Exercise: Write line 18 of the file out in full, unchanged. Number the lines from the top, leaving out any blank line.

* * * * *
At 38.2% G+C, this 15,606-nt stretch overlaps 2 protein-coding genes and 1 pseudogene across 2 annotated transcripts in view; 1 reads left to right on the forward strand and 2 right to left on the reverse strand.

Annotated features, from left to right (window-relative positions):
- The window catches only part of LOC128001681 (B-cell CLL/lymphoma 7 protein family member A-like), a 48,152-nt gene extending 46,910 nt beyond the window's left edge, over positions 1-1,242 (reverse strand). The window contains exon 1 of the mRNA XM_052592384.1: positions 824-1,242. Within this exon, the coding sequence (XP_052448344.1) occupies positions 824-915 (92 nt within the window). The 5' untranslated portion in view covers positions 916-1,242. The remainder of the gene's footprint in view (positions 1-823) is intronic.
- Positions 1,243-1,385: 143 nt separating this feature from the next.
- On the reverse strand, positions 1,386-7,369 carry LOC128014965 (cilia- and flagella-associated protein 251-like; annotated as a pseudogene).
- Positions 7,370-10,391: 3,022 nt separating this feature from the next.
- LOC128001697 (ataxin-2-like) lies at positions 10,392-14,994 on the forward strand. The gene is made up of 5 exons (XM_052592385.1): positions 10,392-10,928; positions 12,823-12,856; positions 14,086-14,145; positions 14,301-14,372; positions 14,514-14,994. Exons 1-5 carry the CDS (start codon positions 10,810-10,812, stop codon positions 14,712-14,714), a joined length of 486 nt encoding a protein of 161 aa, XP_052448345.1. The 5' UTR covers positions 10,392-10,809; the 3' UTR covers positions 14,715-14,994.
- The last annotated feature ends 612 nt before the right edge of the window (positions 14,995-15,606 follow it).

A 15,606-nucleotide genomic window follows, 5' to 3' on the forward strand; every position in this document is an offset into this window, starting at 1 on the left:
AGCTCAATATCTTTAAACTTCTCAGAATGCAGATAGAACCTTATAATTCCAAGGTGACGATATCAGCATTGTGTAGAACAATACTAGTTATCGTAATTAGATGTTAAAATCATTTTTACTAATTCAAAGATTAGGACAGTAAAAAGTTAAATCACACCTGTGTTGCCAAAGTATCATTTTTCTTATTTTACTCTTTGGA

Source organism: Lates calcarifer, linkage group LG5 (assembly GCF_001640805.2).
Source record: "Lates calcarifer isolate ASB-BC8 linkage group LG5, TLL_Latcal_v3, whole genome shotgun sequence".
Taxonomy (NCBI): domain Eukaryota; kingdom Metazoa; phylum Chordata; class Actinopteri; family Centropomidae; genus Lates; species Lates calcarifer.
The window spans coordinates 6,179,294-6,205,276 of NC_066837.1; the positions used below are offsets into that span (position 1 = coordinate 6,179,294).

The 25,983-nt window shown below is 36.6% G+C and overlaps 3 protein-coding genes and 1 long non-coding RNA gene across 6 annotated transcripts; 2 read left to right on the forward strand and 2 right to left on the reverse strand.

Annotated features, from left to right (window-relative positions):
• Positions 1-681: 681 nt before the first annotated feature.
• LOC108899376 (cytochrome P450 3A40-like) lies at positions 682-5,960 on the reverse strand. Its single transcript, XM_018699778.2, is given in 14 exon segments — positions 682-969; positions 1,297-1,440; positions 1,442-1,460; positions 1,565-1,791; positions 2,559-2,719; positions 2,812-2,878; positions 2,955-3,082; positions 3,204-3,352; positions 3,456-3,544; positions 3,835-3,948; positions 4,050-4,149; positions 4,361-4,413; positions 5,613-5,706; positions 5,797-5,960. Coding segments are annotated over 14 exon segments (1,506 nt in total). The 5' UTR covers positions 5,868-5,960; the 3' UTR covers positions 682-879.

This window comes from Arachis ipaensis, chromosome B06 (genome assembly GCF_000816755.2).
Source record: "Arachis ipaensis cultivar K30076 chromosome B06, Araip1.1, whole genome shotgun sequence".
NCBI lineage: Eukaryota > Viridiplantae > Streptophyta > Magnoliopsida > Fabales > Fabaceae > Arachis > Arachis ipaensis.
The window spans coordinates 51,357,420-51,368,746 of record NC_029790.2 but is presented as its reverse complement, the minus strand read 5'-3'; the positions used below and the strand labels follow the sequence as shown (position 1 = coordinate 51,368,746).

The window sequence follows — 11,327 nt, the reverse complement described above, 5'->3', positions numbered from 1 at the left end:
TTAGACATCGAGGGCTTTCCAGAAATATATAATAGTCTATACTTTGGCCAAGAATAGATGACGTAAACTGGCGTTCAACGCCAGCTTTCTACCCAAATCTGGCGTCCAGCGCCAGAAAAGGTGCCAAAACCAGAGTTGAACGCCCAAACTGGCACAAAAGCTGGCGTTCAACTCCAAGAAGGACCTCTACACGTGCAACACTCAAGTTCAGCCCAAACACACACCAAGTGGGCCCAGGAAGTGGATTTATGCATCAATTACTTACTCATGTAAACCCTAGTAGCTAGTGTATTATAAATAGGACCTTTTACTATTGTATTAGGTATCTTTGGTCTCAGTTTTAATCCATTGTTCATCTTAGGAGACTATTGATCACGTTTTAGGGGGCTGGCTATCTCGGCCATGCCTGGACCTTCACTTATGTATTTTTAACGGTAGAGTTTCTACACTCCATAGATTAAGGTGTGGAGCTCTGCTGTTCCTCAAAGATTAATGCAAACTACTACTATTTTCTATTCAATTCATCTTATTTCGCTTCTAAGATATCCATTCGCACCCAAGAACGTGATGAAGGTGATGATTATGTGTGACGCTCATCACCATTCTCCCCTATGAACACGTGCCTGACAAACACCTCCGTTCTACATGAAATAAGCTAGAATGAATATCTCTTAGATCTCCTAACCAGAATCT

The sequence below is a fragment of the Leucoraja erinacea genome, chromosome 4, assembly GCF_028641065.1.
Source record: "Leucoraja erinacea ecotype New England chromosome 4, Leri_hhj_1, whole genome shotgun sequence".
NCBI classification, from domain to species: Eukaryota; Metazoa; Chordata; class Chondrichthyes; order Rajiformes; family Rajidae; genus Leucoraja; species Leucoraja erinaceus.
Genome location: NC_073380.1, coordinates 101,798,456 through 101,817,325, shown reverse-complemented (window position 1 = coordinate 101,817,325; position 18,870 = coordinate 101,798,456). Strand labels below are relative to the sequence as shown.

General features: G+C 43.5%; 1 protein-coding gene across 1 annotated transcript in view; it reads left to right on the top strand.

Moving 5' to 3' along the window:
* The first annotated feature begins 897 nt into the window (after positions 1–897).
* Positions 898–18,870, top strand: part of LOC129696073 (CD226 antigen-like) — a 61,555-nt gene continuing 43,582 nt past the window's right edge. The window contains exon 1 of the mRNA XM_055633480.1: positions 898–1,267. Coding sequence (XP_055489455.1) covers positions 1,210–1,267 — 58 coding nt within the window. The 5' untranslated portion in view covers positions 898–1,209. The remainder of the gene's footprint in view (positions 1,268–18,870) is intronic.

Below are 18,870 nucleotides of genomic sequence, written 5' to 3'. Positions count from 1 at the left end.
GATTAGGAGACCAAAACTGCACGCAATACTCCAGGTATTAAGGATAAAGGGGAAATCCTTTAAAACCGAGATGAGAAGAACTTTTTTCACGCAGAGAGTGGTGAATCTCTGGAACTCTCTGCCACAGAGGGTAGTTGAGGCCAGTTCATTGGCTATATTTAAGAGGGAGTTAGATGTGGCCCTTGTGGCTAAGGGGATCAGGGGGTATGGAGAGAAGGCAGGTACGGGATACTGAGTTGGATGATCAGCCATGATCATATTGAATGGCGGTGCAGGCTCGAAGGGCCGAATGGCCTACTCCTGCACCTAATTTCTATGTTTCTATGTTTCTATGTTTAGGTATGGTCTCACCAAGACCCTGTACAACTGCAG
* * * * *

• LOC108899376 (cytochrome P450 3A40-like) lies at positions 682-5,960 on the reverse strand. Its single transcript, XM_018699778.2, is given in 14 exon segments — positions 682-969; positions 1,297-1,440; positions 1,442-1,460; positions 1,565-1,791; positions 2,559-2,719; positions 2,812-2,878; positions 2,955-3,082; positions 3,204-3,352; positions 3,456-3,544; positions 3,835-3,948; positions 4,050-4,149; positions 4,361-4,413; positions 5,613-5,706; positions 5,797-5,960. Coding segments are annotated over 14 exon segments (1,506 nt in total). The 5' UTR covers positions 5,868-5,960; the 3' UTR covers positions 682-879.